Just Be the Spark; Silence Does Not Always = Complicity
"Tomorrow I'm going to write humor again," I thought. It's been a while. Not much about the world these days inspires laughter, and the last time I looked at the world with genuine satire was somewhere around late March, just before COVID-19 cases surged in Massachusetts. Enough of this serious, heartfelt stuff, I thought. Time to get funny. About what? I don't know. Sleep on it.
So I did. Woke. Then sat. And sat. And sat. And sat and sat and sat and sat and sat and sat.
|Behind the scenes: Elaborate video setup.|
It's wasn't yet 5:30 am when it was clear that the possibility of humor was going straight out the window. Scrolled Facebook. Tulsa Massacre, 1921. When a town of 10,000 affluent black US citizens was bombed, the first bombs dropped by the US on its own soil, after a white woman falsely accused a black man of assaulting her in an elevator. The anniversary, the location: what sort of place for a president to reinvigorate his campaign amid powder-keg racial tensions? Then, reading about rolled back transgender health protections during a pandemic and Pride Month. Then playing a "guess the race" game on Boston Globe's color-coded map of confirmed COVID-19 cases in Massachusetts. Try it. The darker the color, the higher the confirmed case number, and you guessed it... the lower the income, the darker the skin of its residents. Thought about the complicated reasons why. Is anything funny here? Even Dave Chappelle isn't joking. "I don't mean to get heavy," he said. "But we gotta say something."
Then I looked at a video we posted last night on The Lindsays page. Some upbeat Irish reels in a green backyard. Is this a picture of privilege? Our chainlink is rusty, the patchy grass is unmowed. The picnic table that held our tripod was bought off the sidewalk for 20 bucks. But... yeah. In many ways, it is.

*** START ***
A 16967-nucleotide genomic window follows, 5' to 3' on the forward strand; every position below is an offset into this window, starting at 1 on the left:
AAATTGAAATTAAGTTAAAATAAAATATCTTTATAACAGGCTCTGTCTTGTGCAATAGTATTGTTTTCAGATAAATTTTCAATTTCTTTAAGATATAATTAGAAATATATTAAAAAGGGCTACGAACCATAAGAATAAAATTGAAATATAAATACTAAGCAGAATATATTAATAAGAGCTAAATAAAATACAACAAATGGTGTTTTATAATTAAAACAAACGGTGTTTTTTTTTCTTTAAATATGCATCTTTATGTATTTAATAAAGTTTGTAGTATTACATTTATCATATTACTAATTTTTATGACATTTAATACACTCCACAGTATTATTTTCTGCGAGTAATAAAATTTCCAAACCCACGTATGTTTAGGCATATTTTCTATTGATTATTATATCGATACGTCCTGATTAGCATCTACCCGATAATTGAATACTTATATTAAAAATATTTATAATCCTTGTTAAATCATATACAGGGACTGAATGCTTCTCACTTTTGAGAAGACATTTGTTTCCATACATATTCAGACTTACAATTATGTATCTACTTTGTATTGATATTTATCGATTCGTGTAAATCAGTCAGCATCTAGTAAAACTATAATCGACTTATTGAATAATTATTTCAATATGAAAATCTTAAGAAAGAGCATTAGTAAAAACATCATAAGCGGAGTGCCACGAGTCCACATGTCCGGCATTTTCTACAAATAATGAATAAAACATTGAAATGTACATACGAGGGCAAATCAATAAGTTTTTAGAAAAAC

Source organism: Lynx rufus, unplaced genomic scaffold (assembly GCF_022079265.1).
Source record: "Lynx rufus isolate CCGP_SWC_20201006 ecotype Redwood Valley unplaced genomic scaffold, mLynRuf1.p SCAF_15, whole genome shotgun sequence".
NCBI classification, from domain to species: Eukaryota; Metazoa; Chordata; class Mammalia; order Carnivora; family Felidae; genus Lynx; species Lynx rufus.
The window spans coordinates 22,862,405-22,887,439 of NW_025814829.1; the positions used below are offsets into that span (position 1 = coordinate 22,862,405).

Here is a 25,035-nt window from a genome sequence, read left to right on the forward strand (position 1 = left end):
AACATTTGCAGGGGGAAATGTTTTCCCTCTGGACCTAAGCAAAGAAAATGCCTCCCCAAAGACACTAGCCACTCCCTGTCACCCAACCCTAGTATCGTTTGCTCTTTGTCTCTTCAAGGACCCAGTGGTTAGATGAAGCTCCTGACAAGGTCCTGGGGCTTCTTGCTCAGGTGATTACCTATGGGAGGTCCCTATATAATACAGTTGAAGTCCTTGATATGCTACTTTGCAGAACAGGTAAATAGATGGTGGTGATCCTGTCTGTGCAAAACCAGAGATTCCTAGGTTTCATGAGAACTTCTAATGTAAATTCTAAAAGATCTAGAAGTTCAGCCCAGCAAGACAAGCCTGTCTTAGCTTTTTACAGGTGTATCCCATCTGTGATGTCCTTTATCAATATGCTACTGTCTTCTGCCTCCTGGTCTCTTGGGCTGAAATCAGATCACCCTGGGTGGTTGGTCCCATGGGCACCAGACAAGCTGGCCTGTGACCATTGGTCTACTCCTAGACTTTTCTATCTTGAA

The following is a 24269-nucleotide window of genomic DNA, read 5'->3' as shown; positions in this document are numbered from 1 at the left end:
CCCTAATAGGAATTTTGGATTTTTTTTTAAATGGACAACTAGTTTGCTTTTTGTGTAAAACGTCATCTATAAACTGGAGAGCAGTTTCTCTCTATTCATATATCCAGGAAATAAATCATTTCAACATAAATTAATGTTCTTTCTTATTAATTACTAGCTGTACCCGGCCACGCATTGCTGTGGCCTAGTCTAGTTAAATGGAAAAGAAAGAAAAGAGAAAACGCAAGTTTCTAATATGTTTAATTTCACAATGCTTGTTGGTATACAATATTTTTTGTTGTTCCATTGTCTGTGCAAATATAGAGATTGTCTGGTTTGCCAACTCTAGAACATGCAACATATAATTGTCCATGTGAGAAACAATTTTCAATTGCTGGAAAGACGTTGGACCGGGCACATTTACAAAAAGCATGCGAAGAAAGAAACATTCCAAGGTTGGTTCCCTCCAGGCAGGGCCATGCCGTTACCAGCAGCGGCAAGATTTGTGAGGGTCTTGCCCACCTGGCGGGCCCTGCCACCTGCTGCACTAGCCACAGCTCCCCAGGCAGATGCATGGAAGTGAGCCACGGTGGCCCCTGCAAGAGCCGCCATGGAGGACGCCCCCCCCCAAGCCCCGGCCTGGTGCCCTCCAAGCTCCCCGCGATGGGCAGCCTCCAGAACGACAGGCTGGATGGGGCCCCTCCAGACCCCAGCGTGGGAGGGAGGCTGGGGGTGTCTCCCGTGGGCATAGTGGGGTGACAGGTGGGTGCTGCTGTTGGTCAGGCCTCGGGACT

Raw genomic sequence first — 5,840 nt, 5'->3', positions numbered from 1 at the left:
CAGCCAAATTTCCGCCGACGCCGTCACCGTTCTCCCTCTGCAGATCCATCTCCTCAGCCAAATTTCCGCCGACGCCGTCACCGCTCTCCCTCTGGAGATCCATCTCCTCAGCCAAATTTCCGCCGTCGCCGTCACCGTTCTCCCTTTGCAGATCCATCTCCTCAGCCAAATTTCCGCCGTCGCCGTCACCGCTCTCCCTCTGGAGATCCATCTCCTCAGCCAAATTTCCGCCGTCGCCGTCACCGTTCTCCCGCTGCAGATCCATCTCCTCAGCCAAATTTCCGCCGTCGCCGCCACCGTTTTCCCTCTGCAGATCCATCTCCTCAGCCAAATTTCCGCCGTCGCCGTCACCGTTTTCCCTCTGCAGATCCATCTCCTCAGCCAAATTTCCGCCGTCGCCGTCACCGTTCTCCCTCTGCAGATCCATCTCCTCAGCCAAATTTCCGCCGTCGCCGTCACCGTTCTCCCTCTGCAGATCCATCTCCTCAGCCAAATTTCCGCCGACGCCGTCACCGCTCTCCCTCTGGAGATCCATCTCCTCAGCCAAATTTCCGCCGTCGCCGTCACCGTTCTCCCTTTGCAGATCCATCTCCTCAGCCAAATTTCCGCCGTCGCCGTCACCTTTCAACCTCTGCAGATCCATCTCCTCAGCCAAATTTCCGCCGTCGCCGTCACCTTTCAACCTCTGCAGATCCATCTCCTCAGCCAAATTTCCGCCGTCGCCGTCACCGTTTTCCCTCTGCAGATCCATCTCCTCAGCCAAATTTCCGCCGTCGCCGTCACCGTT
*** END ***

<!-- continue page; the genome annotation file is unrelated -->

Last night, we made music in that spot. The persistence of song; beauty's power to help us yearn for what is right. Not being blind. Feeling others' pain. Trying to appreciate joy anyway. Started to draft a Facebook post saying something articulate to that effect, and then remembered something someone said to me yesterday. "The problem with Facebook is that it gives every idiot a platform." And in the video above, Dave Chappelle pointed out that even idiots can be articulate. I deleted my draft. Too much noise. I didn't want to be one of those idiots.
But silence is not always complicity.
When asked to say something about what is going on, Dave Chappelle wondered what more could he possibly add? "The streets are speaking for themselves," he said. As the sun rose behind the thick leaves of our garden this morning, I looked out. A pint glass left on the picnic table captured a tiny shaft of light and magnified it. Just one bright spark in the morning silence. Reminding me: We don't always have to say what is right, and good, and just. Sometimes we are called to be those things—not to speak about them, but to do them. To be the spark. And that says far more than words alone.